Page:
Most people tuned in for Jessie and Biswa's episode of <i>My Kitchen Rules</i>.

Most people tuned in for Jessie and Biswah's episode of My Kitchen Rules.

Television, you have crowned a new king.

Seven's My Kitchen Rules sent a shockwave through the ratings last night, with 2.22 million people watching in the mainland capitals.

There is no doubt that Seven has a ratings blockbuster on its hands. 

That result battered MasterChef: The Professionals to a season low of 628,000 viewers.

Mark Bowyer, second right, and teammate Duncan Miller with the cast of <i>The Block All Stars</i>.

Mark Bowyer, second right, and teammate Duncan Miller with the cast of The Block All Stars.

But soaking up that many eyeballs also ensured that the Nine Network's heavily publicised launch of The Block: All Stars was stalled at 959,000 viewers.

With a hefty price tag to its name and enormous marketing resources at its disposal, that's a poor result for The Block.

Inclusive of the regional ratings, My Kitchen Rules reached an extraordinary 3.23 million viewers.

A total capital city and regional rating more accurately reflects the actual national audience, though the two are rarely added together by the industry because they represent discrete advertising markets.

My Kitchen Rules seems to be particularly resonating with regional audiences. Factoring in regional data lifts MKR's performance dramatically. It usually adds at least a half million viewers; last night it added almost one million.

MasterChef, in comparison, usually lifts only around 100,000 viewers; last night it lifted around 200,000 viewers, a significantly smaller representation in Australia's regional TV markets.

But for The Block in particular, failing to crack the "one million viewer watermark" - the benchmark for success and failure in commercial TV - is a particularly damaging blow.

In truth, The Block: All Stars may well do that, once correct start and finish times are factored in and "+7" data (that is, the additional audience of people who taped it and played it back within a week) is added in a week's time.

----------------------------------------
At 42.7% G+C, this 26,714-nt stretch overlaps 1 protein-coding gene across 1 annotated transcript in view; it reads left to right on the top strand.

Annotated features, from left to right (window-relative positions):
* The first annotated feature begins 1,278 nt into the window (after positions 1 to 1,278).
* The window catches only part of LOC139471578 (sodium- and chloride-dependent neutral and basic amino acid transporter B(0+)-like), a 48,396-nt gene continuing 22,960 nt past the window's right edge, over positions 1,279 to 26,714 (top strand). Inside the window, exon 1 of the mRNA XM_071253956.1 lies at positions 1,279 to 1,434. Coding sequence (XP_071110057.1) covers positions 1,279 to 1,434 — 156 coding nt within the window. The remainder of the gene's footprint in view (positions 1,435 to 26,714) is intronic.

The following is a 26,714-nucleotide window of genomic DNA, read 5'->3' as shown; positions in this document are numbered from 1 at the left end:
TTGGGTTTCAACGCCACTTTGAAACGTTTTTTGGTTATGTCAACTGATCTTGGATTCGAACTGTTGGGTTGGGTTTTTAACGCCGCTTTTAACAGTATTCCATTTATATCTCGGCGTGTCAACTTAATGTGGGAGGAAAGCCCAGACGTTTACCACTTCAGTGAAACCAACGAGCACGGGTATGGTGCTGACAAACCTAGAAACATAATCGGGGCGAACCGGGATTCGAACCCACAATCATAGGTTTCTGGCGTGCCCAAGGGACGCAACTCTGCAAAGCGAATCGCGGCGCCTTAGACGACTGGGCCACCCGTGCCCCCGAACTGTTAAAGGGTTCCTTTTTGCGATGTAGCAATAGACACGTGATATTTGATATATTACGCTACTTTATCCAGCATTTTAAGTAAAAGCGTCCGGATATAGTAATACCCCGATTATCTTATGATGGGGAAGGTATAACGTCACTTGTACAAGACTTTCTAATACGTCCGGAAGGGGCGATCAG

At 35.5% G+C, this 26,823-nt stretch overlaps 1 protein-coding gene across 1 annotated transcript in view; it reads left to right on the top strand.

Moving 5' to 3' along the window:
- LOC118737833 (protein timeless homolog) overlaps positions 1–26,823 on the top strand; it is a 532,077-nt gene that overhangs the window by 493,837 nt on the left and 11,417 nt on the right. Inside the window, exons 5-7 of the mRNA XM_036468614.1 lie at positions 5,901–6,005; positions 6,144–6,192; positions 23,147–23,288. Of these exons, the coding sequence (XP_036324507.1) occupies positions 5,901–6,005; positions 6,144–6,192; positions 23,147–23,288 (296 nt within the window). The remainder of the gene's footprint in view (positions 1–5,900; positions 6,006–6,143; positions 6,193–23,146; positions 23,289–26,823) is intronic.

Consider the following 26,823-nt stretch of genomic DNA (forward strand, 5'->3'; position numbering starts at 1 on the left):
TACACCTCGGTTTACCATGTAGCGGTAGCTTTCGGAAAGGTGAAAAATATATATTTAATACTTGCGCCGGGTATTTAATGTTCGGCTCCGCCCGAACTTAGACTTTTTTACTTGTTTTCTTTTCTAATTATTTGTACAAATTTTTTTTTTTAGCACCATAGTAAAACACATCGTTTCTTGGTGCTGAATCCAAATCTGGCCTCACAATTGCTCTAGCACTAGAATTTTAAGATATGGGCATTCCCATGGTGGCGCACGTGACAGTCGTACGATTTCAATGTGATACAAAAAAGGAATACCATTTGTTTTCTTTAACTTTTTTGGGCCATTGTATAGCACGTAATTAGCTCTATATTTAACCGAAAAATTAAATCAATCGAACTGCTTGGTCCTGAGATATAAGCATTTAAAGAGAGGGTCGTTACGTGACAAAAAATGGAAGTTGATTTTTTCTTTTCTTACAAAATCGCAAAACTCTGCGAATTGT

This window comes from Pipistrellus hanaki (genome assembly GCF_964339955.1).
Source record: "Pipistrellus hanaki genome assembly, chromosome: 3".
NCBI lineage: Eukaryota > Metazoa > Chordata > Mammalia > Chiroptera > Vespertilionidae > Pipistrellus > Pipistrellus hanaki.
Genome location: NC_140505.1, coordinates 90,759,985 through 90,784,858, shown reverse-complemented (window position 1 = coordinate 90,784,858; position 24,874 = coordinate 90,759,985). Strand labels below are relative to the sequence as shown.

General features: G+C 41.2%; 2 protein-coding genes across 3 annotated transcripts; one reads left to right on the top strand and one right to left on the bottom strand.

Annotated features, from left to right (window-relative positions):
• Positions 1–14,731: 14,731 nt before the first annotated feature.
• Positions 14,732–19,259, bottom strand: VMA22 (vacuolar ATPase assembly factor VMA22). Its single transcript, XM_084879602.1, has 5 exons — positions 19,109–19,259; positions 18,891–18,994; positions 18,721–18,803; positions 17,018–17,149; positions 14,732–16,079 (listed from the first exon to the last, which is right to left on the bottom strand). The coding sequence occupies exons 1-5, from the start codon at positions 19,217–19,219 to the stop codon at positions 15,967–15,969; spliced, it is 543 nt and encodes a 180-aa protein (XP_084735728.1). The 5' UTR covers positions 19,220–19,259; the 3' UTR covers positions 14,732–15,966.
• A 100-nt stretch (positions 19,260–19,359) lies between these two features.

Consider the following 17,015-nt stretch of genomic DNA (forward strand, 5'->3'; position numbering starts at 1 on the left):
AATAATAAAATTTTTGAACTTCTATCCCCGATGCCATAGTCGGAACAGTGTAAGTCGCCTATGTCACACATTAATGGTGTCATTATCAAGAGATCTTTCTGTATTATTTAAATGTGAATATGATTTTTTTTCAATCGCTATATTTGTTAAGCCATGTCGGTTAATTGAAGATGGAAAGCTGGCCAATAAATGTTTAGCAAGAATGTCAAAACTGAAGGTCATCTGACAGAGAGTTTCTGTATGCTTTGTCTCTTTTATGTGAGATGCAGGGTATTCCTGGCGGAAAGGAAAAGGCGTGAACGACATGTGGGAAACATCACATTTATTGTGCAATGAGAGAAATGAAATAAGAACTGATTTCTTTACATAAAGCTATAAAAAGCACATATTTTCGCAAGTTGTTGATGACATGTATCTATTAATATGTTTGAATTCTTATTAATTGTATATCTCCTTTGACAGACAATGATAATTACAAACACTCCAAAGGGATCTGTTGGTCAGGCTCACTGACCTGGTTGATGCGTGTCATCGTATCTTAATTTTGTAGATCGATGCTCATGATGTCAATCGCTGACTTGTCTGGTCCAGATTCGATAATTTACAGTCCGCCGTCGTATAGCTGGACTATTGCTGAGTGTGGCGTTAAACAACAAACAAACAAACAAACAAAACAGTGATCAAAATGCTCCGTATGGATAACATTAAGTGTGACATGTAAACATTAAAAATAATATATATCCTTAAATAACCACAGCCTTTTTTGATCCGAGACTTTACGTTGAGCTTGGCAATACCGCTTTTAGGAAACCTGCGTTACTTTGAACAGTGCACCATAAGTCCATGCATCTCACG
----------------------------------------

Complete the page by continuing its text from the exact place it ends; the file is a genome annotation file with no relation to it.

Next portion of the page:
But for a long time the Australian television market has made itself overly dependent on "overnight" results. And the perception of failure, particularly with less than a week to go until the start of official TV ratings, is something Nine cannot afford.

This year is, in Nine's terms, the year it has the best chance of toppling Seven, given Seven only retained the top rung of the ratings ladder in 2012 by the slimmest of margins.

The 2013 NFL Super Bowl, which was screened live on Ten's digital channel One, drew an audience of 146,000.

There is no doubt that Seven has, with My Kitchen Rules, a ratings blockbuster on its hands. MKR is delivering them the kind of numbers that MasterChef delivered Ten in its best years, and The Voice delivered Nine last year.

But as the ratings year for 2013 gets underway - official ratings begin this Sunday, February 10 - the biggest issue already appears to be congestion in the schedule.

Ten tried to avoid it by launching MasterChef: The Professionals early, but could do little against the onslaught of My Kitchen Rules.

As a result, MasterChef is struggling. And particularly galling for Ten, last night's three-show pile-up pushed Masterchef down to 8th place in Ten's key demographics of 16-to-39-year-olds and 18-to-49-year-olds.

Nine was confident that launching The Block: All Stars into that fray would effectively serve as a bowling ball knocking the pins to the gutter, but has been punished with a result that is almost the opposite.

In that sense, The Block: All Stars is getting a taste of Ten's experience with The Renovators, launching into heavy program congestion, particularly in the reality genre, and ending up in a position where it is struggling to find a toehold.

The Block launched in 2012 to around 1.4 million, so on a opening night basis, year on year, that's a sharp drop of around 400,000 viewers.

The regular weeknight episodes of the show settled around 1.3 million viewers last year, and built to around 1.8 million for Sunday night episodes. The finale was watched by 2.7 million people.

Nine's expectation will be that The Block: All Stars build its audience, but most new shows trend down slightly, something Nine will be desperate to avoid, and that The Block, in this environment, cannot afford.

Last Night's Top 10:

1. My Kitchen Rules (7) 2.22m

2. Revenge (7) 1.49m

3. Seven News 1.23m

4. Nine News 1.18m

5. Today Tonight (7) 1.16m

6. The Big Bang Theory (9) 1.06m

7. Home and Away (7) 1.02m

8. ABC News 990k

9. The Block: All Stars (9) 959k

10. A Current Affair (9) 950k